NEW YORK — U.S. authorities announced Tuesday that British bank HSBC has agreed to pay $1.9 billion to settle a probe in connection with the laundering of money from narcotics traffickers in Mexico.
The move avoids a legal battle that could further savage the bank's reputation and undermine confidence in the global banking system.
At least $881 million in drug trafficking proceeds was laundered through HSBC Bank USA, violating the Bank Secrecy Act, U.S. authorities said.
The government also alleges HSBC intentionally allowed prohibited transactions with Iran, Libya, Sudan and Burma. The bank also facilitated transactions with Cuba in violation of the Trading With the Enemy Act, according to court documents.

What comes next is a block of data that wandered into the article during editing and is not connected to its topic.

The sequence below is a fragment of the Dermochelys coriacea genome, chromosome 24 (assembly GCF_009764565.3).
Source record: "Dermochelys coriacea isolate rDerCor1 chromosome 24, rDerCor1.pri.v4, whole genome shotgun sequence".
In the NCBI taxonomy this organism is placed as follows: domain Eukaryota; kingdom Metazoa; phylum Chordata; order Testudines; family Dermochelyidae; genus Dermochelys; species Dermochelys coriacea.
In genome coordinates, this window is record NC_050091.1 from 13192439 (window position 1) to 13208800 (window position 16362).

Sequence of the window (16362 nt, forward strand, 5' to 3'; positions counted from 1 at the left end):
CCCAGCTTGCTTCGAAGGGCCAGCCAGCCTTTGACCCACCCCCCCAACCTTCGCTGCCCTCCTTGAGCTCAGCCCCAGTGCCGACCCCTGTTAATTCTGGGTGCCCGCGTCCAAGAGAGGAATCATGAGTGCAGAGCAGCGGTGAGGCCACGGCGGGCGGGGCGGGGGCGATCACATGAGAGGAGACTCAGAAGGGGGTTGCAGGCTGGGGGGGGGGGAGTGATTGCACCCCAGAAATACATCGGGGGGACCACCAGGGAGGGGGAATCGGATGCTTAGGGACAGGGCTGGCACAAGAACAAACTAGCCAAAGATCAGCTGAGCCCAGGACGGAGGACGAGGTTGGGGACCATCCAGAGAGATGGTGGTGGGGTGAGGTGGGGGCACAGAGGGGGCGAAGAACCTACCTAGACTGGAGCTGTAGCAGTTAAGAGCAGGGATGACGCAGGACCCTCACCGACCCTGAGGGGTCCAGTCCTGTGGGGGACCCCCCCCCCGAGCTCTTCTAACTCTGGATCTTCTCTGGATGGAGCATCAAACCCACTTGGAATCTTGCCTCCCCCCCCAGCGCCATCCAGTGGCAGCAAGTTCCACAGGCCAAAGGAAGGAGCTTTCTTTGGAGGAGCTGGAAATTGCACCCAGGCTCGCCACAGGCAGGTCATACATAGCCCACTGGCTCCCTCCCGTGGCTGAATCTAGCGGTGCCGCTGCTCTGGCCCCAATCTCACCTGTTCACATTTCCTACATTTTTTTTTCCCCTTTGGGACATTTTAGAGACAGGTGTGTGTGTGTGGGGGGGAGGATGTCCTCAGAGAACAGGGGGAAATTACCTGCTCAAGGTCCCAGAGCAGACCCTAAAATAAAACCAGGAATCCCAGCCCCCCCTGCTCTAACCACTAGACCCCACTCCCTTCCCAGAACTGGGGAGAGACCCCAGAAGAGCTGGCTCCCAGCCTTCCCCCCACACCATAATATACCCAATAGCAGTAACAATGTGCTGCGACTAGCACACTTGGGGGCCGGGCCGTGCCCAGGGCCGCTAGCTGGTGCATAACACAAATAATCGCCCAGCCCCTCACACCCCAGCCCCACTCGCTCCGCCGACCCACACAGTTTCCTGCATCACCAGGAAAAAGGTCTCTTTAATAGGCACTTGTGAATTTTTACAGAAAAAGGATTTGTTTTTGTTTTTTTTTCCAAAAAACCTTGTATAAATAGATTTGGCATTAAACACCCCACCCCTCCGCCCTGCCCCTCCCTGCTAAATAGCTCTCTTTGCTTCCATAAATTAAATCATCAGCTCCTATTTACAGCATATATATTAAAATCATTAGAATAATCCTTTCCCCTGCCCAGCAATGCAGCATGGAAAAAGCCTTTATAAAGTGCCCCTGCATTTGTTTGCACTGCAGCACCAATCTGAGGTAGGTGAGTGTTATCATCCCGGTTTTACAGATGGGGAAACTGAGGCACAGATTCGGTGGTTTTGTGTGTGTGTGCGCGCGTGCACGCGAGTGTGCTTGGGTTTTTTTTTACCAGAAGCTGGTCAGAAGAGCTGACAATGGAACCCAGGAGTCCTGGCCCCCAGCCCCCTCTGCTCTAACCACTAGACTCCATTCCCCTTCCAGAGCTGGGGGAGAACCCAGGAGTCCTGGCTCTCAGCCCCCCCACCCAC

"HSBC is being held accountable for stunning failures of oversight — and worse — that led the bank to permit narcotics traffickers and others to launder hundreds of millions of dollars through HSBC subsidiaries and to facilitate hundreds of millions more in transactions with sanctioned countries," Assistant Attorney General Lanny A. Breuer said in a statement.
HSBC Chief Executive Stuart Gulliver said the bank accepts "responsibility for our past mistakes."
"We have said we are profoundly sorry for them, and we do so again," he said.
Analysts said the Britain-based bank will be able to absorb the cost of the settlement.
"The certainty is clearly welcome and helps to draw a line under the situation," said Shore Capital analyst Gary Greenwood. "In terms of knock-on effects, we think it is likely to lead to higher ongoing compliance costs and perhaps some minor loss of business in the U.S., but nothing that will be particularly material."